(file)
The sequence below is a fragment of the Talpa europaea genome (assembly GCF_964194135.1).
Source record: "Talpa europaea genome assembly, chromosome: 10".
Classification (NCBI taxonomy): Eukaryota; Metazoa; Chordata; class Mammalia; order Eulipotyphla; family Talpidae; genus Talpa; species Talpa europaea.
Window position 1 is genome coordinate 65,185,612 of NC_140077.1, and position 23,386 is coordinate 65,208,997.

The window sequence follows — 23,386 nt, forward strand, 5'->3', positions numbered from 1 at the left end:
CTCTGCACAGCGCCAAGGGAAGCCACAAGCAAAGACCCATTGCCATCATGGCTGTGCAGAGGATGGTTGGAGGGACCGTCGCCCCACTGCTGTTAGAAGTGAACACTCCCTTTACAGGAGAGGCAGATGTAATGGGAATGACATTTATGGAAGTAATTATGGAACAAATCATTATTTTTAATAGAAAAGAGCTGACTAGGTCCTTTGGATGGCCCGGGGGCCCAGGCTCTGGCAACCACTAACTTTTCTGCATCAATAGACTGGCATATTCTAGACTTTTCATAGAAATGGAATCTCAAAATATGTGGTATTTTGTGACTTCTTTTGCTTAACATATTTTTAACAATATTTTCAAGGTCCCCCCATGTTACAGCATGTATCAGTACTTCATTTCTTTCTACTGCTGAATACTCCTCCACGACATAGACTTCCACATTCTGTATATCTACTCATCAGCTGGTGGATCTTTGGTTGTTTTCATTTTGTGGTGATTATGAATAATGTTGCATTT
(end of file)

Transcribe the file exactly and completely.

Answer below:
The sequence below is a fragment of the Talpa europaea genome (assembly GCF_964194135.1).
Source record: "Talpa europaea genome assembly, chromosome: 10".
Classification (NCBI taxonomy): Eukaryota; Metazoa; Chordata; class Mammalia; order Eulipotyphla; family Talpidae; genus Talpa; species Talpa europaea.
Window position 1 is genome coordinate 65,185,612 of NC_140077.1, and position 23,386 is coordinate 65,208,997.

The window sequence follows — 23,386 nt, forward strand, 5'->3', positions numbered from 1 at the left end:
CTCTGCACAGCGCCAAGGGAAGCCACAAGCAAAGACCCATTGCCATCATGGCTGTGCAGAGGATGGTTGGAGGGACCGTCGCCCCACTGCTGTTAGAAGTGAACACTCCCTTTACAGGAGAGGCAGATGTAATGGGAATGACATTTATGGAAGTAATTATGGAACAAATCATTATTTTTAATAGAAAAGAGCTGACTAGGTCCTTTGGATGGCCCGGGGGCCCAGGCTCTGGCAACCACTAACTTTTCTGCATCAATAGACTGGCATATTCTAGACTTTTCATAGAAATGGAATCTCAAAATATGTGGTATTTTGTGACTTCTTTTGCTTAACATATTTTTAACAATATTTTCAAGGTCCCCCCATGTTACAGCATGTATCAGTACTTCATTTCTTTCTACTGCTGAATACTCCTCCACGACATAGACTTCCACATTCTGTATATCTACTCATCAGCTGGTGGATCTTTGGTTGTTTTCATTTTGTGGTGATTATGAATAATGTTGCATTT